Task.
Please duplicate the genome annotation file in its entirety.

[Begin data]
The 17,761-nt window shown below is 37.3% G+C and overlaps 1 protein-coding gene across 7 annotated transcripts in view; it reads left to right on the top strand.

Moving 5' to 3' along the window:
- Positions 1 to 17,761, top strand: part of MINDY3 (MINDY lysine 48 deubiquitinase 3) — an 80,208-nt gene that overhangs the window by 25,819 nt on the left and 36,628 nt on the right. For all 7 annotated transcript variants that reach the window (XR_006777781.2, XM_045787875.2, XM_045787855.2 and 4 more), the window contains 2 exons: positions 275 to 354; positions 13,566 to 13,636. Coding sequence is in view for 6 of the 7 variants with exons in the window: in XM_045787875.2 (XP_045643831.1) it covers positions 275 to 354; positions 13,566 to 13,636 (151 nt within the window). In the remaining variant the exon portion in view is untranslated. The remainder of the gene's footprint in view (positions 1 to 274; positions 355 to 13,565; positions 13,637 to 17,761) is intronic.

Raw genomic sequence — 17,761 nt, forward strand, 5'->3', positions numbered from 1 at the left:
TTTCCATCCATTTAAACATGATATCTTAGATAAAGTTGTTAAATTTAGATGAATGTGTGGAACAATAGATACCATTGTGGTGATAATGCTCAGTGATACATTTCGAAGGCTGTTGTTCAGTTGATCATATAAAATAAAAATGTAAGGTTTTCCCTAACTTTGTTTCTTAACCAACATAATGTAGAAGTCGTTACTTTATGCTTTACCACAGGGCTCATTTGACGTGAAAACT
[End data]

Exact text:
The 17,761-nt window shown below is 37.3% G+C and overlaps 1 protein-coding gene across 7 annotated transcripts in view; it reads left to right on the top strand.

Moving 5' to 3' along the window:
- Positions 1 to 17,761, top strand: part of MINDY3 (MINDY lysine 48 deubiquitinase 3) — an 80,208-nt gene that overhangs the window by 25,819 nt on the left and 36,628 nt on the right. For all 7 annotated transcript variants that reach the window (XR_006777781.2, XM_045787875.2, XM_045787855.2 and 4 more), the window contains 2 exons: positions 275 to 354; positions 13,566 to 13,636. Coding sequence is in view for 6 of the 7 variants with exons in the window: in XM_045787875.2 (XP_045643831.1) it covers positions 275 to 354; positions 13,566 to 13,636 (151 nt within the window). In the remaining variant the exon portion in view is untranslated. The remainder of the gene's footprint in view (positions 1 to 274; positions 355 to 13,565; positions 13,637 to 17,761) is intronic.

Raw genomic sequence — 17,761 nt, forward strand, 5'->3', positions numbered from 1 at the left:
TTTCCATCCATTTAAACATGATATCTTAGATAAAGTTGTTAAATTTAGATGAATGTGTGGAACAATAGATACCATTGTGGTGATAATGCTCAGTGATACATTTCGAAGGCTGTTGTTCAGTTGATCATATAAAATAAAAATGTAAGGTTTTCCCTAACTTTGTTTCTTAACCAACATAATGTAGAAGTCGTTACTTTATGCTTTACCACAGGGCTCATTTGACGTGAAAACT